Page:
NEW YORK (CBSNewYork) -- Over a quarter of a century of labor peace has come to an end for Major League Baseball.
As of 12:01 a.m. Thursday, owners have imposed a lockout, CBS2's Otis Livingston reported.
It's not much of a surprise that the collective bargaining agreement has run out and the owners have locked out the players. It seemed destined to happen as there has been very little movement towards a new CBA, and now we'll see just how long the ninth work stoppage in the sport's history lasts
"It's not a good thing for the sport. It's not something that we undertake lightly. We understand it's bad for our business," MLB Commissioner Rob Manfred said.
Yet, here we are, MLB's first work stoppage in 26 years. The good news is there have been three lockouts in the past and none of them led to any loss of games. And with spring training not until February, time, for the moment, is on baseball's side.
"I think we're in a process. I'm prepared to continue that process. And I'm optimistic that we're gonna get a deal," Manfred said.
But most of us will never forget the strike-shortened season of 1994, which resulted in the World Series not being played. It took years for baseball to recover.
"We made the mistake of playing without a collective bargaining agreement in 1994 and it cost our fans and our clubs dearly. We will not make that same mistake again," Manfred said.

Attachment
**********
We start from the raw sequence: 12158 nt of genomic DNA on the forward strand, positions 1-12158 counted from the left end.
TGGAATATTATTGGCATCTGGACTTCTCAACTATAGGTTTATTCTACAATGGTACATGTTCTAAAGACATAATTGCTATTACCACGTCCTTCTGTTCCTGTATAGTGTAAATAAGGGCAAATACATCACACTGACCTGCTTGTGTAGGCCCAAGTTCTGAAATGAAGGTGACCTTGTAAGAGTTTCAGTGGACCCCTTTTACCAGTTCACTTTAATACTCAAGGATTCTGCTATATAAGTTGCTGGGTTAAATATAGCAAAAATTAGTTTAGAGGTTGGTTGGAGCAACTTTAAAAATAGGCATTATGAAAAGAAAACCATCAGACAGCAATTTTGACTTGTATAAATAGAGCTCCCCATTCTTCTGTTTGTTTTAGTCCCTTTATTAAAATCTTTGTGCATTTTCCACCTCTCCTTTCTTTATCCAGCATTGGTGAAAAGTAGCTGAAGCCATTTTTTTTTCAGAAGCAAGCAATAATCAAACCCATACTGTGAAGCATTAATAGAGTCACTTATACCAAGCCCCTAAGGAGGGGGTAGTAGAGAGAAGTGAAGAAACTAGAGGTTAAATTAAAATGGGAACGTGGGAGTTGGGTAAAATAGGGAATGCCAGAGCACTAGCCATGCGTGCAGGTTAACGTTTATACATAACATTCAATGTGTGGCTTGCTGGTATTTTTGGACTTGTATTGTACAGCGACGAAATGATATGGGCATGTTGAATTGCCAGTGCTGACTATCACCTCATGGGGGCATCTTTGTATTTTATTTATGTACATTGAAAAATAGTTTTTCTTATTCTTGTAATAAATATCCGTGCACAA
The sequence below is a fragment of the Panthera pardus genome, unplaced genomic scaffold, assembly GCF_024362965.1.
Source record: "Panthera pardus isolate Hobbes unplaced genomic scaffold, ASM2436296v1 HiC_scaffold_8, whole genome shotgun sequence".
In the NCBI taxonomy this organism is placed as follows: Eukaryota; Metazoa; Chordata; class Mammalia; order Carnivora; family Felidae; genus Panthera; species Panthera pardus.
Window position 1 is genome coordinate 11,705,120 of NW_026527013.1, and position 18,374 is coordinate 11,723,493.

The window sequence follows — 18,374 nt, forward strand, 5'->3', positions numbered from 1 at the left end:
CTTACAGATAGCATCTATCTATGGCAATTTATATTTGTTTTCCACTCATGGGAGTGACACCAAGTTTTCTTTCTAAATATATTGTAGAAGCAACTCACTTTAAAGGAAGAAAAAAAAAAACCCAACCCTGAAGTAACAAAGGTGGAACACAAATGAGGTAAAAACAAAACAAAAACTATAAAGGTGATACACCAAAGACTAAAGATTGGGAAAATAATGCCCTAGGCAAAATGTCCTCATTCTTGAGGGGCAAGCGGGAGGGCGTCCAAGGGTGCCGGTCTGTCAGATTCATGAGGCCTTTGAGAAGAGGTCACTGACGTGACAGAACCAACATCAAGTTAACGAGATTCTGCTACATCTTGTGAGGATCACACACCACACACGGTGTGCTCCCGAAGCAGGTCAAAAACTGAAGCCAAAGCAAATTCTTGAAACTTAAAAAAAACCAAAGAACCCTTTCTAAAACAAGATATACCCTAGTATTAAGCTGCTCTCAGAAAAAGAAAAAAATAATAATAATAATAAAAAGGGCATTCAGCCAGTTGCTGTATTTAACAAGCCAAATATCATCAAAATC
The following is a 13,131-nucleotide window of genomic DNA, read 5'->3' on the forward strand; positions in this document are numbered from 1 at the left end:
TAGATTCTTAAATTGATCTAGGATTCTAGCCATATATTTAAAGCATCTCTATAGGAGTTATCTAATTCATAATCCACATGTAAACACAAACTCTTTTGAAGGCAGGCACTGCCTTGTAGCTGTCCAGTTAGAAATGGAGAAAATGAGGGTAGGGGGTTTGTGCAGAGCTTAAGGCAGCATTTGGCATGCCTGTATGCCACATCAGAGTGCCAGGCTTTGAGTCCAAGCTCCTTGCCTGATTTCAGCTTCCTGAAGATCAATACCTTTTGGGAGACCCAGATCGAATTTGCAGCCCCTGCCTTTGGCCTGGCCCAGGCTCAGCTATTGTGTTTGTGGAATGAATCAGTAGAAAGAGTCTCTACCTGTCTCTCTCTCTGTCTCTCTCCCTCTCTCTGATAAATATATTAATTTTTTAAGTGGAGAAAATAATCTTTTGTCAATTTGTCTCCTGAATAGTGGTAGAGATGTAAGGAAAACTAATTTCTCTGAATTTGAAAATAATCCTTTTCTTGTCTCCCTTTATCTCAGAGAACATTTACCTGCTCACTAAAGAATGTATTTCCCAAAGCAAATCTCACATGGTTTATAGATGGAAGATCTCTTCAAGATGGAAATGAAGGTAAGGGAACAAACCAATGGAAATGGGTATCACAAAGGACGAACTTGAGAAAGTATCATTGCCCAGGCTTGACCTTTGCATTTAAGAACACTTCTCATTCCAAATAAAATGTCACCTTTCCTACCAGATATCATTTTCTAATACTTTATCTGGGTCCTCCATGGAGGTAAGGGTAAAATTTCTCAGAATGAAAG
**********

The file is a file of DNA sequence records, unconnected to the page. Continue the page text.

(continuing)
The issues between the league and MLB Players Association are not strictly about money. The players feel there are competitive balance issues and teams have too much incentive to tank a season to gain a higher draft pick. The players also want to be able to reach free agency earlier in their careers, and also salary arbitration to come following a player's second season rather than his third.
"It's unnecessary to continue the dialogue," union head Tony Clark said of the lockout. "At the first instance in some time of a bumpy water, the recourse was a strategic decision to lock players out."
So, for now, there will be no more trades, no more free agent signings, and no more hot stove talk that makes the offseason so interesting. We just have to wait and hope the billionaire owners and millionaire players will get back to the bargaining table and figure this out.
Just a reminder, the last owners' lockout came in February 1990, lasted 32 days, and virtually knocked out spring training and pushed back the start of the season a week. Now that the CBA ends in December, there is more time to get a deal hammered out without disrupting anything.
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